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Competing Challenges

Weighing safety versus IDEA, Section 504 and Title II compliance requirements amid the school bus driver shortage

This year, I have had multiple conversations with school district transportation and special education personnel regarding safety versus the Individuals with Disabilities Education Act (IDEA), Section 504 of the Rehabilitation Act of 1973, and Title II compliance requirements. This led me to think more judiciously about the dilemma of safe transportation amid these federal regulations faced by school districts across our nation.

Clearly, the requirements for the provision of the related service transportation under multiple federal laws are not forgiving when a school district does not provide transportation services as documented on a student’s individualized education program (IEP) or Section 504 Plan. What are a school district’s options when weighting safe transportation services versus noncompliance for the failure to provide a student’s documented IEP or Section 504 transportation related service? This question is providing an exacerbating school transportation services predicament.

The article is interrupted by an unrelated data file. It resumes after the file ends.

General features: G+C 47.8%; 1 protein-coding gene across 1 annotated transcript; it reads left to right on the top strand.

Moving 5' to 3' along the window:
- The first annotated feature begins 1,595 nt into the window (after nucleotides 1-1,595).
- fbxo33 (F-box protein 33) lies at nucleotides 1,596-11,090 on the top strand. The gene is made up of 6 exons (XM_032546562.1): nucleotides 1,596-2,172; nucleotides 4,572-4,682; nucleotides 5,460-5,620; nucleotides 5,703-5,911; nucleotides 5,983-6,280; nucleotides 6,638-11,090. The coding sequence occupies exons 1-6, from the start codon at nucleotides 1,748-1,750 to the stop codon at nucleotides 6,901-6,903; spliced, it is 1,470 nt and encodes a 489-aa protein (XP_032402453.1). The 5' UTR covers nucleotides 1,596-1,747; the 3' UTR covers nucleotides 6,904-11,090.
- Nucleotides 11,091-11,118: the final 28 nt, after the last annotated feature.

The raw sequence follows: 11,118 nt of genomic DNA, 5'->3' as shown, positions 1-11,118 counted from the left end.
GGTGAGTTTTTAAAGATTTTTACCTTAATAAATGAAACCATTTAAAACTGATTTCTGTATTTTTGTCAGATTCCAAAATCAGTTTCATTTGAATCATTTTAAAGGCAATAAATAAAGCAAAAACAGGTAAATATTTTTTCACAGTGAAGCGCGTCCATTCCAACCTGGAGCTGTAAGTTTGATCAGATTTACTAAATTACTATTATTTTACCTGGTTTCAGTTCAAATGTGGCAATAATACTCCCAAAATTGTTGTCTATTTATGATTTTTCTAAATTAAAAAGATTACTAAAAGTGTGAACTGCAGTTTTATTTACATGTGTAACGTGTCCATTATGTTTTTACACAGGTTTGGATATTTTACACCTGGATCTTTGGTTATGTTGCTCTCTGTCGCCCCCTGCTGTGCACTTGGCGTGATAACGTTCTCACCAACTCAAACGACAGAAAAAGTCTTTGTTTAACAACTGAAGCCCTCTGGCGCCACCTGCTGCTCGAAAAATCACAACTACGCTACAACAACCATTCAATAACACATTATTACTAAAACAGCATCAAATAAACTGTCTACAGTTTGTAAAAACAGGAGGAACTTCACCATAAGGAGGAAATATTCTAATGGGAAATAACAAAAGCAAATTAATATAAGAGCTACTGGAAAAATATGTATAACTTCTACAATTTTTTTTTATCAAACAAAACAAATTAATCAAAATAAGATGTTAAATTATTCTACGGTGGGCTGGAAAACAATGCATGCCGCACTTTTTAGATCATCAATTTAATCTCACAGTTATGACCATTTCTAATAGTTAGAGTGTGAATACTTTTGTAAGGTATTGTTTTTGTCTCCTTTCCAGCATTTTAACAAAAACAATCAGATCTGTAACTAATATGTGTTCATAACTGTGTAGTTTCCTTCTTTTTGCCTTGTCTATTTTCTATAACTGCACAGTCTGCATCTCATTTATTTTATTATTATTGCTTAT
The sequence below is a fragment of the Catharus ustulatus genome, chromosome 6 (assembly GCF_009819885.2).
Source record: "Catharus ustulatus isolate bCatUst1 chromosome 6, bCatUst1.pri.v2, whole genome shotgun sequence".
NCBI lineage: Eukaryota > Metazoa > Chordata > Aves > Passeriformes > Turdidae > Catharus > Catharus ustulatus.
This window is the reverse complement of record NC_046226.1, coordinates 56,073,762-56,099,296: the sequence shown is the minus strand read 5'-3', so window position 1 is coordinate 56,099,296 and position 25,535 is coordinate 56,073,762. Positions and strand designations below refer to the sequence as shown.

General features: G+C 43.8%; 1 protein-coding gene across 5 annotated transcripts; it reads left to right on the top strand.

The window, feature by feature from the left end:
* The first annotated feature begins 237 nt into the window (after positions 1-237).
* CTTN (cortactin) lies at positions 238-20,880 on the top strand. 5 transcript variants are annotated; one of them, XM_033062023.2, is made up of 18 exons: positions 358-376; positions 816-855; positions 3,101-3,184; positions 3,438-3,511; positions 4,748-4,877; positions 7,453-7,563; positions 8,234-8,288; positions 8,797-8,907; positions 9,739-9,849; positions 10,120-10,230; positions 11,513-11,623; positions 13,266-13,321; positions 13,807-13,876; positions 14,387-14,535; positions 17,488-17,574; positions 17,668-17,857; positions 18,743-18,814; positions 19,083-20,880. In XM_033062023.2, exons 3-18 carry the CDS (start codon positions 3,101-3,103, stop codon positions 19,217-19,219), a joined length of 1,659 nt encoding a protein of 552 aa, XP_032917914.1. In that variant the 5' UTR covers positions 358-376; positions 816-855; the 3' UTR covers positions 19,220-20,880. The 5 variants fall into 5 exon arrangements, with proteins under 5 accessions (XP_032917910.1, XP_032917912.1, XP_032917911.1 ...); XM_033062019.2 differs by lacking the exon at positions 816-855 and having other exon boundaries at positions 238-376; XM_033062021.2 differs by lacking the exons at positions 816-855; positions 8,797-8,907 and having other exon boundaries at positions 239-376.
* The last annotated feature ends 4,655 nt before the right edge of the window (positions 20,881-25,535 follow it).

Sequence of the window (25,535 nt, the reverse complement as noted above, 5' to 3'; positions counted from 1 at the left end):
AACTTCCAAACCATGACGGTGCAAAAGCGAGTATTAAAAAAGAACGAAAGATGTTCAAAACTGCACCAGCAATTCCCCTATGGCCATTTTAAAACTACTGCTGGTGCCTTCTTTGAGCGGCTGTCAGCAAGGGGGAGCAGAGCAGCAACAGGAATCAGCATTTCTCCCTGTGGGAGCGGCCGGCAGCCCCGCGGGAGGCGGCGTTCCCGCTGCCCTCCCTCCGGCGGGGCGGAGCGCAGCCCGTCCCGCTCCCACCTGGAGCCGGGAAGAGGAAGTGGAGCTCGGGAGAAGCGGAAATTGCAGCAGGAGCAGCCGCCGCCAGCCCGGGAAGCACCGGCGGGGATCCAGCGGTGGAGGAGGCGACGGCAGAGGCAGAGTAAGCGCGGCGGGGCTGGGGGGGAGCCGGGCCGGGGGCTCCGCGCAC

I have often received requests for my opinion regarding this complex and challenging issue. In all instances, I have recommended that the directors of transportation and special education meet with their supervisors and request legal counsel be apprised of the serious dilemma of safety versus IDEA, Section 504 and Title II compliance. It is essential that the superintendent of schools be fully informed of these discussions to provide plausible solutions and actions.